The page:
Friday, June 5, 2015



A Spoof


Prosophobia is the fear of progress.

I have seen plenty of this during my days in the navy. 

And I still see plenty of it in the army, navy and civilian bureaucracy even now.


Let me tell you a story.

This happened was sometime in the early 1980’s when I was in New Delhi.

A young officer put up a proposal to give residential phones to all naval officers posted in New Delhi.

Those days residential phones were given only to senior officers of the rank of Commander and above (in fact, even some Commanders did not have residential phones).

On the other hand all civilian officers of the rank of Under Secretary and above had residential phones.

This young Communications Officer had done his homework thoroughly and showed that within the existing budget it was feasible to give residential phones to all Lieutenants and above.

“No,” bellowed the Senior Officer, “there is no need to give phones to piddly Lieutenants. In my days  I did not have a phone even when I was a Commander.”

“Maybe when he was a Lieutenant  telephones did not exist,” I said, tongue-in-cheek.

“Oh yes. It looks like this bloody old-fogie was born before Alexander Graham Bell  when the telephone was not even invented,” someone quipped.

This a typical example of prosophobia due to what I call the “Auld Lang Syne Syndrome”.

I was aghast to see that even 30 years later things had not changed and there was still a reluctance among senior officers to give official land-line telephone connections and mobile cellphones to junior officers because of prosophobia.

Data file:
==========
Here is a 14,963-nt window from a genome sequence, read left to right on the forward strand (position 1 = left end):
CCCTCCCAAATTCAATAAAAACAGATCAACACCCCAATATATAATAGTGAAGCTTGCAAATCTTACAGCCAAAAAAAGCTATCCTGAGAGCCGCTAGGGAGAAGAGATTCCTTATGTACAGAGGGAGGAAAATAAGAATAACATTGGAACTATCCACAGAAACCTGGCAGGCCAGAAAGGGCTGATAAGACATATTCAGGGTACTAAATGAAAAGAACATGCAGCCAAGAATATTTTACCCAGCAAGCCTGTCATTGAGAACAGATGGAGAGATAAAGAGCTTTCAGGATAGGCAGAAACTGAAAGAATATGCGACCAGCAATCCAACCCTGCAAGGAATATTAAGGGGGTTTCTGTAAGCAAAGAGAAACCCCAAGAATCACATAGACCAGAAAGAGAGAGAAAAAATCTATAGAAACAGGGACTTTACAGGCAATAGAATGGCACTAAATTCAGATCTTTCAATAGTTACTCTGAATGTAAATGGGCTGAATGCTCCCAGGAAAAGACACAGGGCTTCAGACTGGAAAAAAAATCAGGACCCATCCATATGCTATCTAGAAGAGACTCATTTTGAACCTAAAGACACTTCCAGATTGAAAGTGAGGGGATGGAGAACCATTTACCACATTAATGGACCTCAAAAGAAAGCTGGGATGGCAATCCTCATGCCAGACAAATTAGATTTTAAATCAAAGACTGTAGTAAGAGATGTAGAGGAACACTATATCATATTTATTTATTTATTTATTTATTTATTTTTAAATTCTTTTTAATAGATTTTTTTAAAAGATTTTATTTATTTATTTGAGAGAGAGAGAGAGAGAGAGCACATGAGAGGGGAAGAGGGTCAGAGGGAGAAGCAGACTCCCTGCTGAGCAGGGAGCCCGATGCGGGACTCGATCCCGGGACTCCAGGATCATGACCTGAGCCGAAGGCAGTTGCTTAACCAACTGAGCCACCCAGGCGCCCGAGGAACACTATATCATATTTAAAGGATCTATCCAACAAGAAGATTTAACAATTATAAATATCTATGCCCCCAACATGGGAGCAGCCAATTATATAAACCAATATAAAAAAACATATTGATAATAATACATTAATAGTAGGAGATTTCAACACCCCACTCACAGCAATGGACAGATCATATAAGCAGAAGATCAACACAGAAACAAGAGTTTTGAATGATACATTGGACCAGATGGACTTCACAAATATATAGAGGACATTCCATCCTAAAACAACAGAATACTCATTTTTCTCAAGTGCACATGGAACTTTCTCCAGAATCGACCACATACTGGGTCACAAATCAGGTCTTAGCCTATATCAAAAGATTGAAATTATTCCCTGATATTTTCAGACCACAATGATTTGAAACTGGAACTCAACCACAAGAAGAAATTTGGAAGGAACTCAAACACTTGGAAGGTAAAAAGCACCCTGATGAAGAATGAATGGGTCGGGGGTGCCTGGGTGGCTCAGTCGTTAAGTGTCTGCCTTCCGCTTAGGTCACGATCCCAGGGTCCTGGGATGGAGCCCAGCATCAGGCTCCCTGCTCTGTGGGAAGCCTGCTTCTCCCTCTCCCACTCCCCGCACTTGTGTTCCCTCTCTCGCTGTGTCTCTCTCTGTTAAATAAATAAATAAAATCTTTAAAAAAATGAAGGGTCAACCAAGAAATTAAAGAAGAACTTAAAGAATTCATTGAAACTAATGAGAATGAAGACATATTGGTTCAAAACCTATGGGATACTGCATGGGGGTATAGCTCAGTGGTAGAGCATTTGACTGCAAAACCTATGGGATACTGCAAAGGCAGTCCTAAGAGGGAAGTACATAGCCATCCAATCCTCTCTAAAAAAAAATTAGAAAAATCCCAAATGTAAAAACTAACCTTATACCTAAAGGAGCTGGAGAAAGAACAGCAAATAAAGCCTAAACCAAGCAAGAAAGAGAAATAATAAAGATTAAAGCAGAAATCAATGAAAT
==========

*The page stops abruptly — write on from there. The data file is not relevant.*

This prosophobic mindset had not changed and the services were still living in the “glorious” past.

Of course, with the advent of cell phone technology, now every officer now had his own personal mobile phone and no one hankers too much for a landline official phone).

Of course, there was an attempt by some oldie-goldie types to ban/restrict mobile phones in some offices which failed miserably.

It seems that the latest target” of the prosophobia afflicted “Auld Lang Syne Syndrome” officers of the “old mould” is Social Networking  and some are even contemplating banning Facebook, Twitter, WhatsApp etc for service personnel and their families.

There is a need for prosophobics to realize that it is difficult to stop an idea whose time has come.


The primary reason for Prosophobia in the defence services is the Auld Lang Syne Syndrome among senior officers:

1. In our good old days we did not have it  so why do you want it ... ???

(we did not have a telephone at home  so why do you want a phone at home?)

2. We did it this way  so you also bloody well do it the same way ... !!!

(we managed without a telephone  so you too bloody well manage without a phone)

These retrograde guys have a feudal mindset want to live in “past glory”.

They are not even satisfied with maintaining status quo.

They want status quo ante and want to regress into the past.

Yes, “precedence” and “status quo” are sure signs of prosophobia.

The world may have progressed but there is great resistance to change.

There is reluctance to progress and move on, owing to the fixation of “living in the glorious days of the past”.

This results in an irrational obsession with archaic customs and traditions which have outlived their utility and are not in sync with the modern world.  


Another reason for Prosophobia is Technophobia (fear of technology).

This is prevalent especially among those senior officers who are disinclined and reticent to continual learning and they are averse to embracing new technology.

They are not keen on updating themselves and unwilling to learn.

These officers are afraid of getting out their comfort zones.

Believe it or not, but as late as 2006, I came across a senior army officer who was computer-illiterate.

This “Relic of the Raj” believed that it was below his dignity to “type”.

He thought Personal Computers (PCs) were glorified typewriters.

He believed that as an officer his job was to “dictate” notes and it was the job of the lowly stenographers and clerks to type out his dictations.

Another Pongo was even more hilarious.

This typical Colonel Blimp type old-fashioned “officer of the old-mould” prosophobic officer wanted his secretary to take printouts of all emails.

The secretary would then put the printouts of all incoming emails of the previous day in the “dak folder” every morning for his “perusal”.